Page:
NEWPORT, Ky. — Nearly a million dollars in state grant money is going to create seven new affordable homes for low-income residents in Newport. 

What You Need To Know

  • Newport Neighborhood Foundations builds new houses and rehabilitates old ones into affordable homes in the community

  • A new million dollar state grant will allow the foundation to build five new homes and rehabilitate two

  • These will be available to low-to-moderate income households

  • The homes will be available in about two years

It may not be Tom Guidugli’s job to pick up trash in an empty lot, but it is his job to play a part in turning the lot into an affordable house. So as he was picking up trash Thursday, he was helping to get it ready.

“They’re coming to us. They know who we are, and what we’ve been doing, what’s been going on in the community. And so it’s a safe, affordable, and energy free house. And everybody would like to have that, but we fit within the categories of your income. There’s a lot of working-class people in Newport that are looking for something like that,” Guidugli said.

Guidugli is the executive director of Neighborhood Foundations, and president of Newport Millenium Housing, both non profits which create and provide affordable housing to people in Newport.

Using money from community development block grants, they buy property like the vacant lot Guidugli was picking up trash in, and a dilapidated house on Ann Street he stood outside of.

“Nobody really wants them, because they’ve either been burnt out or they’re just vacant lots,” he said. “Yeah, this is a burnout. It’s been sitting vacant here probably about eight years. And nobody was paying the taxes, so the city foreclosed on it.”

They then build new homes, or rehabilitate existing homes, and assist people with low income to buy them. Millennium has done about 70 of these houses. Providing affordable housing is needed in Newport. Guidugli said outside of Millenium, there have only been two new constructions in the last three years in Newport.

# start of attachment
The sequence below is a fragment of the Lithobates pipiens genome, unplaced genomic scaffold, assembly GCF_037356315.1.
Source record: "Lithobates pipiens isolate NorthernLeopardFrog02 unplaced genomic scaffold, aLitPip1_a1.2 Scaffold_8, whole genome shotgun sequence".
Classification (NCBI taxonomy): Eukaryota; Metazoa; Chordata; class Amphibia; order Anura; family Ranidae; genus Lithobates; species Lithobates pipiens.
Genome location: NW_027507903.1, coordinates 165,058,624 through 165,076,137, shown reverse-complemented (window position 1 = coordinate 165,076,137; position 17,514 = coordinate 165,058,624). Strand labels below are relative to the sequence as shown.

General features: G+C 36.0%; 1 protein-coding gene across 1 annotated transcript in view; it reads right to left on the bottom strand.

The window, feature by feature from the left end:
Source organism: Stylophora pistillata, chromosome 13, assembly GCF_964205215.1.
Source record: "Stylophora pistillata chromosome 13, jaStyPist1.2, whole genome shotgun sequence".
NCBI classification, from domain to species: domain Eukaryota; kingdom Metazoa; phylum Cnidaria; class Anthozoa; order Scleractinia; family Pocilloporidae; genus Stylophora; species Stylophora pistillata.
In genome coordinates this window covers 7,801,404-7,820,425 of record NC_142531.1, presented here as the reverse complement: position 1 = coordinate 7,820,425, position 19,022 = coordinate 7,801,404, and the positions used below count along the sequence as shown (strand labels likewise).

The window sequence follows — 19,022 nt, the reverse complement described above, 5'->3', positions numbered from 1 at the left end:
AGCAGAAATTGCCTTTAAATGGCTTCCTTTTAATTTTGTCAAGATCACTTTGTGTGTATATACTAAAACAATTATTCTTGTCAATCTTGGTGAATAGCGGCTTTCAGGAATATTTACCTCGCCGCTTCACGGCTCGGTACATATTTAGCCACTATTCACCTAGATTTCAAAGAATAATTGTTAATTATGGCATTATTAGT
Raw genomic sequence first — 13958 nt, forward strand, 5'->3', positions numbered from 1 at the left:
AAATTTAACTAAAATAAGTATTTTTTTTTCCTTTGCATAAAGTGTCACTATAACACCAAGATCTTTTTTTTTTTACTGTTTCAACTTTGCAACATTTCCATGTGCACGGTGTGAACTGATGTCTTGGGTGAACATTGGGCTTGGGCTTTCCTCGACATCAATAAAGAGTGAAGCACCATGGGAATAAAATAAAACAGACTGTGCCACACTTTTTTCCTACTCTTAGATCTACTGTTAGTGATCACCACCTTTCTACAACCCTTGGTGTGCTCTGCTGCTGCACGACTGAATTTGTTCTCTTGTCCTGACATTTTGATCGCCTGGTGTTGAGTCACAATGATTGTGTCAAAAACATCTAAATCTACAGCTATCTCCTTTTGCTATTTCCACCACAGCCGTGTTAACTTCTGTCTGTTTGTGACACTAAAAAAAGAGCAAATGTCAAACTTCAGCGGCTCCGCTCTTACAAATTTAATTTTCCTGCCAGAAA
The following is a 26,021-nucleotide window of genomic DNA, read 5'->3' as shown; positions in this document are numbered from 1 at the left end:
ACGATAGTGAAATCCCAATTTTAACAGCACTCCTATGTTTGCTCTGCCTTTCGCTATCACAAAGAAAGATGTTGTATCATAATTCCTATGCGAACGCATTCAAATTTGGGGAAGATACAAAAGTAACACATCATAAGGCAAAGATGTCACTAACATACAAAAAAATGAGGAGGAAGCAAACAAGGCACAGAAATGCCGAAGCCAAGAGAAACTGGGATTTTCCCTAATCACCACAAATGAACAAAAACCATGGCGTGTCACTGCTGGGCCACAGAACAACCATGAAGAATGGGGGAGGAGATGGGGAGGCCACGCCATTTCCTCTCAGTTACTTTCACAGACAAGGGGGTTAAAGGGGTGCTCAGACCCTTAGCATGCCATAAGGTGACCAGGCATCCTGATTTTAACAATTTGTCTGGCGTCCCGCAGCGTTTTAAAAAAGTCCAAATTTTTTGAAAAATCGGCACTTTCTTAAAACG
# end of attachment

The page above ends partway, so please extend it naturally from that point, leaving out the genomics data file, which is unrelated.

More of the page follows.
He said their work has not only helped people, it’s made neighborhoods look a lot nicer, and other developers are following suit.

“We bought this one about three years ago. And then we finished that this summer and sold it,” he said, pointing to another house Millennium rehabilitated. “Soon as we started that, somebody bought these two houses and are rehabbing these two. So it’s been a big impact.”

A new grant of nearly a million dollars presented by Gov. Andy Beshear will allow the foundation to build five new homes and rehab two existing homes on the city’s west end as part of the homeownership development housing project.

It will make the homes available to low-to-moderate income households, and the housing authority will offer those households forgivable 10-year $20,000 loans toward down payments.

It’s another rung in the ladder for the housing authority, Guidugli said, which will continue to provide homes until they run out of empty lots or run-down houses.

He said the homes included in the new grant will be ready in about two years.